Babies and young children have a natural desire to be close to their mothers—this makes a great deal of sense if you consider the advantages above. Contrary to what some believe, babies do not really need to be “taught” to be without their caregiver: they will venture into the world and gain independence at the pace that is right for them. Wearing them or not is not likely to change that pace—it will simply make life easier for you both.

Doesn’t it hurt your back?
Not if it fits correctly—the weight should be evenly distributed across the straps/sling without any pinch points. One-shouldered slings can become uncomfortable over long periods with heavier babies—try switching shoulders or going to a two-shouldered style. If you have particular concerns about pain and/or weakness, be sure to get advice from an experienced retailer or other mother to save yourself discomfort and unnecessary expense.

How do I decide which style to get?
Consider how old your baby is, how heavy they are and what you intend to use the carrier for. Make sure you can bring back the carrier if it doesn’t work for you (unwashed, of course!). You can also try out carriers at local babywearing groups or host a babywearing party of your own!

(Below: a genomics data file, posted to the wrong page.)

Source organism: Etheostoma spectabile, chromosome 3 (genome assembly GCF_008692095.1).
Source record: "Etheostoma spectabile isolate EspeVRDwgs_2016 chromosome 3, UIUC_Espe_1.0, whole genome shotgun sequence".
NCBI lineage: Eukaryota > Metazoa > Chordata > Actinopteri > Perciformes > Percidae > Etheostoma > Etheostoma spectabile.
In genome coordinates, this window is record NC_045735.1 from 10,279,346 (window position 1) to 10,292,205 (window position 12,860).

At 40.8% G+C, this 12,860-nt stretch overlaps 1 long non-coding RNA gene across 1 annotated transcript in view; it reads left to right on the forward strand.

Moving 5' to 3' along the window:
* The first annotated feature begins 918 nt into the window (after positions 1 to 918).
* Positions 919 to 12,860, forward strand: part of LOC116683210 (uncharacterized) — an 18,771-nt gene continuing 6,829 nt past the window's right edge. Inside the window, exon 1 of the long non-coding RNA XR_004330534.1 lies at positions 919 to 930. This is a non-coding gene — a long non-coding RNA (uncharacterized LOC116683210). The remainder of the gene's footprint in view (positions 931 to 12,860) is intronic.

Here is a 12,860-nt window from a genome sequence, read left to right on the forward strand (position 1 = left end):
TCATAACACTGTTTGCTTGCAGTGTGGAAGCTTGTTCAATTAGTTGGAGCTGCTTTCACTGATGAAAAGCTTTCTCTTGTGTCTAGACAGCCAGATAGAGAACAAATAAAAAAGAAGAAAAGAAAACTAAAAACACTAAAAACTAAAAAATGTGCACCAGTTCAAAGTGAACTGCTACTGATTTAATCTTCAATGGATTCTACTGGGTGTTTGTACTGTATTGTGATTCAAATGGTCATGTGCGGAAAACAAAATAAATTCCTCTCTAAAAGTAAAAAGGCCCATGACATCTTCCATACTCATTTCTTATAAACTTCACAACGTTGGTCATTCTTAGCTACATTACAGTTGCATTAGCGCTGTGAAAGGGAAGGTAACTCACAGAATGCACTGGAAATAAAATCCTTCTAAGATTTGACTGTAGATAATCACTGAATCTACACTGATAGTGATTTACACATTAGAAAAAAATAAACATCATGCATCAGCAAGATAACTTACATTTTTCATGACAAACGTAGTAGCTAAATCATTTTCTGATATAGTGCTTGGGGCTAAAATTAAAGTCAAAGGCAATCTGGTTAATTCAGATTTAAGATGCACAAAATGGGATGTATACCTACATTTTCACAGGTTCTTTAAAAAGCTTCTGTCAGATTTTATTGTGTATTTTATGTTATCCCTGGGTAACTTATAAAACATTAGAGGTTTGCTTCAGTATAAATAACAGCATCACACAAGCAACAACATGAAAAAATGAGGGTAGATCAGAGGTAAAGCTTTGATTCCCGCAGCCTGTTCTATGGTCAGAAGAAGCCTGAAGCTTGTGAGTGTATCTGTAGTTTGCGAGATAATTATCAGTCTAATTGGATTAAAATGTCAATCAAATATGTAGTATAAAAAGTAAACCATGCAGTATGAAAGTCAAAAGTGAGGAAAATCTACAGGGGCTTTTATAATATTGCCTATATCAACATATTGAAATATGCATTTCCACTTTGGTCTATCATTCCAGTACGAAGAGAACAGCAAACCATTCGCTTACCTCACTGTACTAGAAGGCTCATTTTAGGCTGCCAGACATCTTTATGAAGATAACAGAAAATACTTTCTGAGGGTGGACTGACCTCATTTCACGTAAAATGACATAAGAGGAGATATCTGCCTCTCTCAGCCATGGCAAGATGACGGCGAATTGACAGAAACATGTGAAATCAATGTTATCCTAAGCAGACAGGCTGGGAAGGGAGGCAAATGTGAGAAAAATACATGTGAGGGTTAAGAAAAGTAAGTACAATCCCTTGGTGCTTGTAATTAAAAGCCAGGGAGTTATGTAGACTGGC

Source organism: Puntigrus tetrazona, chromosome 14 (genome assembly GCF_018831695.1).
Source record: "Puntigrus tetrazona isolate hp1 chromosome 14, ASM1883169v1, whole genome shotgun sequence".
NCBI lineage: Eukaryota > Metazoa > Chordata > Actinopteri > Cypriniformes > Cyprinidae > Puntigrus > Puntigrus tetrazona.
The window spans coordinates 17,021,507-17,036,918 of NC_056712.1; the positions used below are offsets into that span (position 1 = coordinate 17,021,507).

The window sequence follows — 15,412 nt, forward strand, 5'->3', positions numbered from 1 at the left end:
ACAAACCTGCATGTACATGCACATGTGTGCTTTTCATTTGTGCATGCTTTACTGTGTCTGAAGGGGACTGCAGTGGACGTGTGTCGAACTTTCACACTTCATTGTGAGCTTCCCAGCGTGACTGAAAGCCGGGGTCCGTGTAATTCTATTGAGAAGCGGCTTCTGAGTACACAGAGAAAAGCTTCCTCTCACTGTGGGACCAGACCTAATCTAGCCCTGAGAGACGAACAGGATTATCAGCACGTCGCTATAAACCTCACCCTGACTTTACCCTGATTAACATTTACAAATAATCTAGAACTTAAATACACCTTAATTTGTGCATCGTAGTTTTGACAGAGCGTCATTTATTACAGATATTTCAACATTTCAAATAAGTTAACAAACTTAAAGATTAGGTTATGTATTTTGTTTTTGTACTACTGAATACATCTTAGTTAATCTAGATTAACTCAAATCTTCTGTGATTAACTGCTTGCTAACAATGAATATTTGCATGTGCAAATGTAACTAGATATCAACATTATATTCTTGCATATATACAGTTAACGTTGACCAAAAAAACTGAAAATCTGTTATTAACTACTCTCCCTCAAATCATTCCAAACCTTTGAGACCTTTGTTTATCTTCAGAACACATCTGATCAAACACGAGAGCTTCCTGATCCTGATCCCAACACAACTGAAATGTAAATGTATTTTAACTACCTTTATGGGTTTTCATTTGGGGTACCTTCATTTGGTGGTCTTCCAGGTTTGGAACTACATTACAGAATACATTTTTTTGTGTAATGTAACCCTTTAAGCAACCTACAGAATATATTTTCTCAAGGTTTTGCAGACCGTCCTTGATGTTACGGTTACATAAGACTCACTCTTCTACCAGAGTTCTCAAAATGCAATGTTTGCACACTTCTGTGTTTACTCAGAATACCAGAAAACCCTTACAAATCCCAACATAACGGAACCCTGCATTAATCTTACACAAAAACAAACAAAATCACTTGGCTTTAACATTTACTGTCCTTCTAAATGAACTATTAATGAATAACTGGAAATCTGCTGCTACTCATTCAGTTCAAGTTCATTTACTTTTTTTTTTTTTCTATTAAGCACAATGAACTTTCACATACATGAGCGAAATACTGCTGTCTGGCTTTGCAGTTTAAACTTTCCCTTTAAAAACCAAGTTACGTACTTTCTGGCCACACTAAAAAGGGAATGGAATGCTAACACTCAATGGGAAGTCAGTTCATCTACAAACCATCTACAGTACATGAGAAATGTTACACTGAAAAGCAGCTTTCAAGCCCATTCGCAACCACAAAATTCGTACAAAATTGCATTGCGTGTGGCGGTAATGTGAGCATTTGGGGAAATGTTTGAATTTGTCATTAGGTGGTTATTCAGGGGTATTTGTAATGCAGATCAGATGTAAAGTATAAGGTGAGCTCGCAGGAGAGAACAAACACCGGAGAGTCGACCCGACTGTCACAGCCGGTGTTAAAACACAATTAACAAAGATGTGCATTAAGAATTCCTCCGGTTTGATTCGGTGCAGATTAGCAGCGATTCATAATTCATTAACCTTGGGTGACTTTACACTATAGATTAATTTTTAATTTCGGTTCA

Babywearing 101

Ring Sling
The ring sling is the style of sling that most of use are familiar with a long band of fabric with two rings at end, through which the fabric is pulled to make a tail. Ring slings are adjustable to fit most adults, come in padded and unpadded shoulders and generally have a pretty short learning curve. The disadvantages are that they can be fiddly to adjust and some mothers find that the heavily padded styles are uncomfortable and overly warm. Ensure that you purchase a sling with high-quality forged aluminum or acrylic rings and solid stitching.

Pouch Sling
The pouch sling is the simplest design—basically a swath of fabric sown into a circle and folded in half. The key to a pouch is to get the correct sizing—some manufacturers also make adjustable pouches. Because they are not adjustable, pouches generally can’t be shared. However, for a sleek, fiddle-free carrier, they are ideal.